Cryptocurrency exchanges operating in South Korea have until the 24th of this month to register with the Financial Services Commission (FSC). If that doesn’t happen en masse, about $2.6 billion in digital assets could be wiped out by applying the Financial Transaction Reporting Act (FTRA) to about 40 exchanges, the Financial Times said on Sunday (12).

The FTRA, South Korea’s largest financial operations supervisory body, requires compliance with anti-money laundering procedures, such as KYC (Know Your Customer) for all cryptocurrency companies, which must register accounts only with the real name of your customers. As a final warning, Coindesk noted on the report, the FSC advised brokers who were unable to meet regulatory obligations to inform their clients of any possible closure by September 17th.

As of September 24, according to the FSC statement, cryptocurrency brokerages that are not registered with the KFIU will not be allowed to operate in South Korea. Cryptocurrency companies must also obtain approval from the FSC and the Security and Security Agency. Internet in the country before the stipulated date.

Most exchanges were not regularized

According to the site, about two thirds of the 60 exchanges have not yet been registered, according to the report, which is seen by experts as a possibility of creating a scenario of “run on banks”, in this case, run on exchanges. It is a situation where most clients try to withdraw their money fearing that the institution will cease to exist.

One of the problems is that in some extreme cases, financial institutions’ reserves have failed to cover the cost of customer withdrawals. And that’s why the experts’ warning makes sense, and that goes for both large and small exchanges. “They will feel poor all of a sudden. I wonder if regulators can handle the side effects,” Lee Chul-yi, head of exchange Foblgate, a mid-sized company, told the story.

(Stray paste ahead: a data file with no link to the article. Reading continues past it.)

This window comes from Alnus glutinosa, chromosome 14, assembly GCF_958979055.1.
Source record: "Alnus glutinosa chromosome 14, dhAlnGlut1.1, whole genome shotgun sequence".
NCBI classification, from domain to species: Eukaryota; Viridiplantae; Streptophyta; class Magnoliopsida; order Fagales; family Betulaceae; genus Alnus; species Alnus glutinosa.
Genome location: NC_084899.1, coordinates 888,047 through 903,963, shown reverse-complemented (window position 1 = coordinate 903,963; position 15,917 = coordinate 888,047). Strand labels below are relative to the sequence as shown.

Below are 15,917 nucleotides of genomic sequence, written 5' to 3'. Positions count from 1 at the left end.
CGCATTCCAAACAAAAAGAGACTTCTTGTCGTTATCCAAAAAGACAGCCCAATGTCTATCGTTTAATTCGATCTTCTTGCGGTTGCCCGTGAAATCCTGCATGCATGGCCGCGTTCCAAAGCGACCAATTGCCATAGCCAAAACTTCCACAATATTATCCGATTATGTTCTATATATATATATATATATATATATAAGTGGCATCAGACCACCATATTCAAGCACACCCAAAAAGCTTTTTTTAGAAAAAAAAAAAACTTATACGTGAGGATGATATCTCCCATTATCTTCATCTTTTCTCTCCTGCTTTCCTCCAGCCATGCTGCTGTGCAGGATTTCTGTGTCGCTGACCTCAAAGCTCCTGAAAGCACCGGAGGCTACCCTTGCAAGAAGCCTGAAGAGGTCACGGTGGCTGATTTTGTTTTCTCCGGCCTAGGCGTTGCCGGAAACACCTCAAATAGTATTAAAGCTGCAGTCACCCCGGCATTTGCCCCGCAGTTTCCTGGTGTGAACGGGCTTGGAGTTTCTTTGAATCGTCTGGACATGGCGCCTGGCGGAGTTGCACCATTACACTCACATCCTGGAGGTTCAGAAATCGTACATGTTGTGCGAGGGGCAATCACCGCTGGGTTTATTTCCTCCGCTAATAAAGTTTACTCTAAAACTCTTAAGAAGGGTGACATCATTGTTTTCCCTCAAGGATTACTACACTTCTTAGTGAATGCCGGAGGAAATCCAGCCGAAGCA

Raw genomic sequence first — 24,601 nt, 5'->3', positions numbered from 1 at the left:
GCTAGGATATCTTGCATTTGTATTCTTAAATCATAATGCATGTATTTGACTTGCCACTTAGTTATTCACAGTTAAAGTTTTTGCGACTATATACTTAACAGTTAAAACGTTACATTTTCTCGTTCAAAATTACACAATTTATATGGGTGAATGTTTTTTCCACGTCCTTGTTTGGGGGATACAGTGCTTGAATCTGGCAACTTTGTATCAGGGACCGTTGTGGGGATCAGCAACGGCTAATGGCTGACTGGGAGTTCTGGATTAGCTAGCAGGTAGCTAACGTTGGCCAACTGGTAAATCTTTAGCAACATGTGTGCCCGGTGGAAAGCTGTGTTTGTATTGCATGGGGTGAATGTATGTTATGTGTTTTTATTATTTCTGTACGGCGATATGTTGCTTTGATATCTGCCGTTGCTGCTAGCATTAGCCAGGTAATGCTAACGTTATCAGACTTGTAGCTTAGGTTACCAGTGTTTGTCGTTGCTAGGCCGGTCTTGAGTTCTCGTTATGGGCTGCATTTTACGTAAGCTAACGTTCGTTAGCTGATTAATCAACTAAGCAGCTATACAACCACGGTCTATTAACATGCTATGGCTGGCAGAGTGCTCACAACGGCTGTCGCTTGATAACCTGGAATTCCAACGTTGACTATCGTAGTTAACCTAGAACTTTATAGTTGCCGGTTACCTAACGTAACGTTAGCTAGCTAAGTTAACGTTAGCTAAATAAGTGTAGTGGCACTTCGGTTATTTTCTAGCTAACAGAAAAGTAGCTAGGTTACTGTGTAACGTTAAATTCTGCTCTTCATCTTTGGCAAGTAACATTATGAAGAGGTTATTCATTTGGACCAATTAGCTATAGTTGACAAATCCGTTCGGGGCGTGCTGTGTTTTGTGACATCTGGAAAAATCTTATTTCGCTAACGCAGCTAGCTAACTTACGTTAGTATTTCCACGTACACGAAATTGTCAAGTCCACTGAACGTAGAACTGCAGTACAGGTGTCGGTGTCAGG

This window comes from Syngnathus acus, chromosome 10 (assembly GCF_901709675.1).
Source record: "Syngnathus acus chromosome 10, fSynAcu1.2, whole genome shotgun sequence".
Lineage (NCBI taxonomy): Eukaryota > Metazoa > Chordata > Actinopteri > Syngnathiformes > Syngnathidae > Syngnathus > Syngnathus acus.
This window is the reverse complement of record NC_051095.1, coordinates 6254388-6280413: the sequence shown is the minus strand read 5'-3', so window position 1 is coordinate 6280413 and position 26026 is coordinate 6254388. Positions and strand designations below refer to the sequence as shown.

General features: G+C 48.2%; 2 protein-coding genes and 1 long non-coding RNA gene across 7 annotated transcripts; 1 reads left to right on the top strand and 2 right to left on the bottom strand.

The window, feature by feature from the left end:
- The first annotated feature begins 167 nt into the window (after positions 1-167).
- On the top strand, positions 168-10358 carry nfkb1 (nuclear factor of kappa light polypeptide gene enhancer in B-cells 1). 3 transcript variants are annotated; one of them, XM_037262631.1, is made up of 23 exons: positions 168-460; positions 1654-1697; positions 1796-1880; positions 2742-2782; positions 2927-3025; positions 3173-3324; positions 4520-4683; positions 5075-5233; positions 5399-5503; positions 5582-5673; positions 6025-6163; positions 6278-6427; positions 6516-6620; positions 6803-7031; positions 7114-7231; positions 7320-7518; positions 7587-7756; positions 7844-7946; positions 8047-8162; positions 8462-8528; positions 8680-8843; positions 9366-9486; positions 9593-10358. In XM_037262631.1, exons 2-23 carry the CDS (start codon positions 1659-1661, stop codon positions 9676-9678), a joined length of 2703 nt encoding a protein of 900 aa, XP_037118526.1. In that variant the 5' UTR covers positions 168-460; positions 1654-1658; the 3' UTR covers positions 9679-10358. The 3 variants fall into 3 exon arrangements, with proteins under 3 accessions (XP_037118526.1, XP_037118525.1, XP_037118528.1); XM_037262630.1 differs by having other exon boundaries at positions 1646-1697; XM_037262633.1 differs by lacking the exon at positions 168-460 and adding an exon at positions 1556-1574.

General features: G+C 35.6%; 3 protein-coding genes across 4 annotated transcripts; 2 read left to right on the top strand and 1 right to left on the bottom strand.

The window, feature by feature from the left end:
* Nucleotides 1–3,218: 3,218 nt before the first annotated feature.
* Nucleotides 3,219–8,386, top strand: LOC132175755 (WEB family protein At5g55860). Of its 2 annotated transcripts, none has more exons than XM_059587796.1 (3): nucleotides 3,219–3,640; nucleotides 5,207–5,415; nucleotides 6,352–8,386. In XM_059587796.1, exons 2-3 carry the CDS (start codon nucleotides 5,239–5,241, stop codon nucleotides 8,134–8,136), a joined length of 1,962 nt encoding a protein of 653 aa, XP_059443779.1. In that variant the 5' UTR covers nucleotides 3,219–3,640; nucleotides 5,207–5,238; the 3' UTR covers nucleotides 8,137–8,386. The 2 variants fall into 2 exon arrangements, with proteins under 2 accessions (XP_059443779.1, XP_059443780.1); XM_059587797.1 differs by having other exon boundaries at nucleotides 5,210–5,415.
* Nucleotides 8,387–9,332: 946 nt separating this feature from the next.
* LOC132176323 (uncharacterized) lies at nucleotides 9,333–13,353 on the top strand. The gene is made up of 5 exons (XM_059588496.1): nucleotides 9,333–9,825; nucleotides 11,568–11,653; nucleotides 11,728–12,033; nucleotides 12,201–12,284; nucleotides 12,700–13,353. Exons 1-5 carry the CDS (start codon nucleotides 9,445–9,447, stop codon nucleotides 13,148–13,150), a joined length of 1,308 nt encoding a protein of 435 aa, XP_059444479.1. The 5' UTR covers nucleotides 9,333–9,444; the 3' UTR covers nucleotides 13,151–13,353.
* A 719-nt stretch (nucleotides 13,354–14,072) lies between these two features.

There may be “huge losses”, according to experts

Also according to the Financial Times, about 90% of South Korean cryptocurrency trade is conducted in alternative currencies, some of which are known as “Kimchi currencies”. Through them, users operate by selling and buying locally as the so-called ‘kimchi premium’ changes; nothing different from arbitrage operations. It is estimated that with the FTRA taking over the market, around 42 Kimchi currency platforms will disappear, according to estimates by Kim Hyoung-joong, head of the Cryptocurrency Research Center at the University of Korea.

“Huge losses are expected for investors,” said Cho Yeon-haeng, president of the Consumer Finance Federation of Korea, in the report. According to him, these losses may come from the suspension and freezing of funds. According to the FT, he also pointed out that many exchanges considered smaller are unlikely to offer customer protection.

According to Coindesk, in an attempt to persuade regulators and sever ties with the country, the Bitfront exchange, a subsidiary of Japanese technology giant LINE, recently said it would discontinue Korean support as well as card-based cryptocurrency purchases. of the South Koreans.

It is worth remembering that last month, Binance suspended trading pairs and payment options using the South Korean won, with the intention of proactively complying with local regulations.

Taxes on cryptocurrencies in South Korea

Another important point to note is that the South Korean government intends to demand taxes on cryptocurrency operations. In April of this year, Finance Minister Hong Nam-ki said taxes on cryptocurrencies in the country were on the way.

“It is inevitable, we will need to impose taxes on the gains from trading virtual assets,” he said at a news conference. Hong has previously said that capital gains taxes on cryptocurrency sales could start in January 2022.

New inspection agency

Last month, the FSC announced the creation of an independent agency to oversee operations with cryptocurrencies, the ‘Crypto Asset Monitoring Bureau’.

According to the agency, the initiative is part of an organizational change in the Korean Financial Intelligence Unit (KoFIU) to improve transparency in virtual asset transactions.

The entity, which starts operating this month, is in line with the revision of the law on information on specific financial transactions in the cryptocurrency sector, which came into force in March this year — the Special Financial Transactions Information Act (SFTIA) . The action was endorsed by the Ministry of Interior and Security.


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